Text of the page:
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The Pilbara: From the Deserts Profits Come by Bradon Ellem

The Pilbara: From the Deserts Profits Come by Bradon Ellem The Pilbara: From the Deserts Prots Come Bradon Ellem Crawley: UWA Publishing, pp., $. (paper) In this timely book, industrial relations historian Bradon Ellem outlines the process of de-unionization and the accompanying decline in working conditions in the iron-ore mining industry of Western Australia. Covering the period from the s up to the present, The Pilbara charts the negotiations between the mining unions and the three big mining companies: BHP Billiton, Rio Tinto, and Fortescue Metals Group (FMG). Ellem demonstrates that the fragmented mining unions had little hope of preventing the process of de-unionization, a turn of events made more poignant by the industry’s past fame for its militant and powerful union movement. The book opens with a map of the region. Ellem reminds the reader of Austra- lia’s proximity to Asia and the importance of rst Japanese and then Chinese markets for Australian iron ore. Apart from brief mentions, there is no sustained global compari- son in the book, even though the themes of mining and declining unionism might make such comparisons useful. Instead, The Pilbara places more emphasis on the local, in par- ticular on the unique geography of the region. Located on the Indian Ocean, this http://www.deepdyve.com/assets/images/DeepDyve-Logo-lg.png Labor Duke University Press

The Pilbara: From the Deserts Profits Come by Bradon Ellem

Labor , Volume 16 (1) – Mar 1, 2019

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Copyright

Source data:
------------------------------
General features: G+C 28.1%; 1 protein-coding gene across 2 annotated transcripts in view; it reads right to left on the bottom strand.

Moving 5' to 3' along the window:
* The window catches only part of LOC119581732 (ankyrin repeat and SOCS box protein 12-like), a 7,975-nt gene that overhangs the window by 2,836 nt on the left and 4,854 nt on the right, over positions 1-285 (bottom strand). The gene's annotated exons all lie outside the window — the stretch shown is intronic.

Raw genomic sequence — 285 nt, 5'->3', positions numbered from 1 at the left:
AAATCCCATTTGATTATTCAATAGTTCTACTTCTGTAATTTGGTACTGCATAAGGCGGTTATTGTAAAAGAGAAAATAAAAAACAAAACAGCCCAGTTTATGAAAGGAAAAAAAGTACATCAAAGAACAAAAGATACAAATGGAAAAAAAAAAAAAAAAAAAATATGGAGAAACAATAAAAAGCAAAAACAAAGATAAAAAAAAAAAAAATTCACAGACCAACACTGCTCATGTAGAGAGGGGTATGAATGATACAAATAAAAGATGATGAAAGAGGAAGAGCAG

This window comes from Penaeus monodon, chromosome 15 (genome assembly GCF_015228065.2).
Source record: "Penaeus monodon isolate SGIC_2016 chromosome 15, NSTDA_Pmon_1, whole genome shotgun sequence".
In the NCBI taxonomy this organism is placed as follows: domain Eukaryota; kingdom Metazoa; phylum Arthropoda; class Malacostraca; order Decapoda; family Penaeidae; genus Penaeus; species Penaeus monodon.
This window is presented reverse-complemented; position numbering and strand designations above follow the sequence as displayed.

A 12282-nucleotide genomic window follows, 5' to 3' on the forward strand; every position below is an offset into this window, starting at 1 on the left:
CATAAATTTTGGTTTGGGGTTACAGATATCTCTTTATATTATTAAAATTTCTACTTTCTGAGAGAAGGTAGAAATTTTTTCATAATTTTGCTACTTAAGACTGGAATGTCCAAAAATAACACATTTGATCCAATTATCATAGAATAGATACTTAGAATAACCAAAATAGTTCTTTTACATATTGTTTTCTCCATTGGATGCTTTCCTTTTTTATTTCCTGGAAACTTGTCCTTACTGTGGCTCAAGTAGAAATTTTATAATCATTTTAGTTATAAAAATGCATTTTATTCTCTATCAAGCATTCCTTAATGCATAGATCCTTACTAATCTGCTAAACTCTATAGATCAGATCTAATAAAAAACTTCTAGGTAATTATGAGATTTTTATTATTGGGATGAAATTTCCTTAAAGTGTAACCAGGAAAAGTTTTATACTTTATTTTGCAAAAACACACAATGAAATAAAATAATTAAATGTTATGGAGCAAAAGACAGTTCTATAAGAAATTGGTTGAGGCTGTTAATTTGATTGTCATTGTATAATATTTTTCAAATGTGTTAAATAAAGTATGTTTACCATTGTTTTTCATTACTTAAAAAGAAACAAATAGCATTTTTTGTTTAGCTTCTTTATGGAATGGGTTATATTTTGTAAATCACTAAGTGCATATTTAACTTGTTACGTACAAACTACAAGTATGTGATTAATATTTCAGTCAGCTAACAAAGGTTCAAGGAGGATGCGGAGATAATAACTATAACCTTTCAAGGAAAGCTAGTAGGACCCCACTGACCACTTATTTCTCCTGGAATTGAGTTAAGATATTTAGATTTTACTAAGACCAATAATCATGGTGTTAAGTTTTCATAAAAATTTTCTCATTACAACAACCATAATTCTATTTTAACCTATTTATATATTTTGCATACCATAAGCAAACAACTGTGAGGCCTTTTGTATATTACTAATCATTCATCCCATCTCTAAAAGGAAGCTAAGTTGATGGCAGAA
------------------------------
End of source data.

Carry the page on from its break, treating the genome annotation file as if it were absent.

Copyright © 2019 Labor and Working-Class History Association
ISSN
1547-6715
eISSN
1558-1454
DOI
10.1215/15476715-7269398
Publisher site
See Article on Publisher Site

Abstract

The Pilbara: From the Deserts Prots Come Bradon Ellem Crawley: UWA Publishing, pp., $. (paper) In this timely book, industrial relations historian Bradon Ellem outlines the process of de-unionization and the accompanying decline in working conditions in the iron-ore mining industry of Western Australia. Covering the period from the s up to the present, The Pilbara charts the negotiations between the mining unions and the three big mining companies: BHP Billiton, Rio Tinto, and Fortescue Metals Group (FMG). Ellem demonstrates that the fragmented mining unions had little hope of preventing the process of de-unionization, a turn of events made more poignant by the industry’s past fame for its militant and powerful union movement. The book opens with a map of the region. Ellem reminds the reader of Austra- lia’s proximity to Asia and the importance of rst Japanese and then Chinese markets for Australian iron ore. Apart from brief mentions, there is no sustained global compari- son in the book, even though the themes of mining and declining unionism might make such comparisons useful. Instead, The Pilbara places more emphasis on the local, in par- ticular on the unique geography of the region. Located on the Indian Ocean, this

Journal

LaborDuke University Press

Published: Mar 1, 2019

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